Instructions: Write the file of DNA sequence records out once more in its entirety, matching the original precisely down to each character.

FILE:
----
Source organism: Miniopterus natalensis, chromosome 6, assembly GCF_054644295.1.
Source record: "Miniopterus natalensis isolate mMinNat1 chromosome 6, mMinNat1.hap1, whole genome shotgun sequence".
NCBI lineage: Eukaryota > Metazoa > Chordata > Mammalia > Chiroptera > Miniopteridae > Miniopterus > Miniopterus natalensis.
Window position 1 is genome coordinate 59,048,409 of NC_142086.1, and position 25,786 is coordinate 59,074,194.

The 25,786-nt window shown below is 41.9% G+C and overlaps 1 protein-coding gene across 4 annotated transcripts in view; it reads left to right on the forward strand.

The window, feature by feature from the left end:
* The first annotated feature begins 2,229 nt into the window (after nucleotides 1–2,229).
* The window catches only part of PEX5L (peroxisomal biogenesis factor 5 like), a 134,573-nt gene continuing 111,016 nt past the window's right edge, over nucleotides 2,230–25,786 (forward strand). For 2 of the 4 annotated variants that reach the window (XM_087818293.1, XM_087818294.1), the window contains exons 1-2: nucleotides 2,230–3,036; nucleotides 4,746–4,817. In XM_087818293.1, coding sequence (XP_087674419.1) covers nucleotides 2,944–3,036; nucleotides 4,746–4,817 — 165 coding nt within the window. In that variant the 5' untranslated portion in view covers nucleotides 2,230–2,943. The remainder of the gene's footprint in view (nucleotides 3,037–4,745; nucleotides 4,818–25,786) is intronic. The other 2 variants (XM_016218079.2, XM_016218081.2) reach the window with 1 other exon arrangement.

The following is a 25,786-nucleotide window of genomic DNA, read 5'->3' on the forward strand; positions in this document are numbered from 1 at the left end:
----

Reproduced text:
Source organism: Miniopterus natalensis, chromosome 6, assembly GCF_054644295.1.
Source record: "Miniopterus natalensis isolate mMinNat1 chromosome 6, mMinNat1.hap1, whole genome shotgun sequence".
NCBI lineage: Eukaryota > Metazoa > Chordata > Mammalia > Chiroptera > Miniopteridae > Miniopterus > Miniopterus natalensis.
Window position 1 is genome coordinate 59,048,409 of NC_142086.1, and position 25,786 is coordinate 59,074,194.

The 25,786-nt window shown below is 41.9% G+C and overlaps 1 protein-coding gene across 4 annotated transcripts in view; it reads left to right on the forward strand.

The window, feature by feature from the left end:
* The first annotated feature begins 2,229 nt into the window (after nucleotides 1–2,229).
* The window catches only part of PEX5L (peroxisomal biogenesis factor 5 like), a 134,573-nt gene continuing 111,016 nt past the window's right edge, over nucleotides 2,230–25,786 (forward strand). For 2 of the 4 annotated variants that reach the window (XM_087818293.1, XM_087818294.1), the window contains exons 1-2: nucleotides 2,230–3,036; nucleotides 4,746–4,817. In XM_087818293.1, coding sequence (XP_087674419.1) covers nucleotides 2,944–3,036; nucleotides 4,746–4,817 — 165 coding nt within the window. In that variant the 5' untranslated portion in view covers nucleotides 2,230–2,943. The remainder of the gene's footprint in view (nucleotides 3,037–4,745; nucleotides 4,818–25,786) is intronic. The other 2 variants (XM_016218079.2, XM_016218081.2) reach the window with 1 other exon arrangement.

The following is a 25,786-nucleotide window of genomic DNA, read 5'->3' on the forward strand; positions in this document are numbered from 1 at the left end: